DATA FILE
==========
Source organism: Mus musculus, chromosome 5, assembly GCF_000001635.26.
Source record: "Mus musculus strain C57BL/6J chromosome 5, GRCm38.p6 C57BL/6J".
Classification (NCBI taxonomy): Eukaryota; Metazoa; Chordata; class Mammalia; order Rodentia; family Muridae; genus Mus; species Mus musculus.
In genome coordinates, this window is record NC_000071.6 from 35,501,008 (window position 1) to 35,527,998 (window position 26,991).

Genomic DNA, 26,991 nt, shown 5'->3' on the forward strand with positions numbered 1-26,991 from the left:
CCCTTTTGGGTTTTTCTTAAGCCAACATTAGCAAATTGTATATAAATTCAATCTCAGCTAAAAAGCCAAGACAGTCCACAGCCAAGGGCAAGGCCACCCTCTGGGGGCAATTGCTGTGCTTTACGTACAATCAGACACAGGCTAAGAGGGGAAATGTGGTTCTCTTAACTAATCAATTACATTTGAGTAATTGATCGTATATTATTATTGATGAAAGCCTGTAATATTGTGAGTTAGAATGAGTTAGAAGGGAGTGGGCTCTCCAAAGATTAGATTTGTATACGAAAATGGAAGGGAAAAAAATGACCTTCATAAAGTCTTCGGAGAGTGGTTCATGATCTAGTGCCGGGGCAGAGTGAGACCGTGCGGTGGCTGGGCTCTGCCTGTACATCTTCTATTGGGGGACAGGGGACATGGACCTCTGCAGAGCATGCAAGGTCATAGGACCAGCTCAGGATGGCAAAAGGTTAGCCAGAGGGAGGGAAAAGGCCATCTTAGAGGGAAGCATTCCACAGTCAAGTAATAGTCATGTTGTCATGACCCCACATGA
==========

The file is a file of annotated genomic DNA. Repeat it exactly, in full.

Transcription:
Source organism: Mus musculus, chromosome 5, assembly GCF_000001635.26.
Source record: "Mus musculus strain C57BL/6J chromosome 5, GRCm38.p6 C57BL/6J".
Classification (NCBI taxonomy): Eukaryota; Metazoa; Chordata; class Mammalia; order Rodentia; family Muridae; genus Mus; species Mus musculus.
In genome coordinates, this window is record NC_000071.6 from 35,501,008 (window position 1) to 35,527,998 (window position 26,991).

Genomic DNA, 26,991 nt, shown 5'->3' on the forward strand with positions numbered 1-26,991 from the left:
CCCTTTTGGGTTTTTCTTAAGCCAACATTAGCAAATTGTATATAAATTCAATCTCAGCTAAAAAGCCAAGACAGTCCACAGCCAAGGGCAAGGCCACCCTCTGGGGGCAATTGCTGTGCTTTACGTACAATCAGACACAGGCTAAGAGGGGAAATGTGGTTCTCTTAACTAATCAATTACATTTGAGTAATTGATCGTATATTATTATTGATGAAAGCCTGTAATATTGTGAGTTAGAATGAGTTAGAAGGGAGTGGGCTCTCCAAAGATTAGATTTGTATACGAAAATGGAAGGGAAAAAAATGACCTTCATAAAGTCTTCGGAGAGTGGTTCATGATCTAGTGCCGGGGCAGAGTGAGACCGTGCGGTGGCTGGGCTCTGCCTGTACATCTTCTATTGGGGGACAGGGGACATGGACCTCTGCAGAGCATGCAAGGTCATAGGACCAGCTCAGGATGGCAAAAGGTTAGCCAGAGGGAGGGAAAAGGCCATCTTAGAGGGAAGCATTCCACAGTCAAGTAATAGTCATGTTGTCATGACCCCACATGA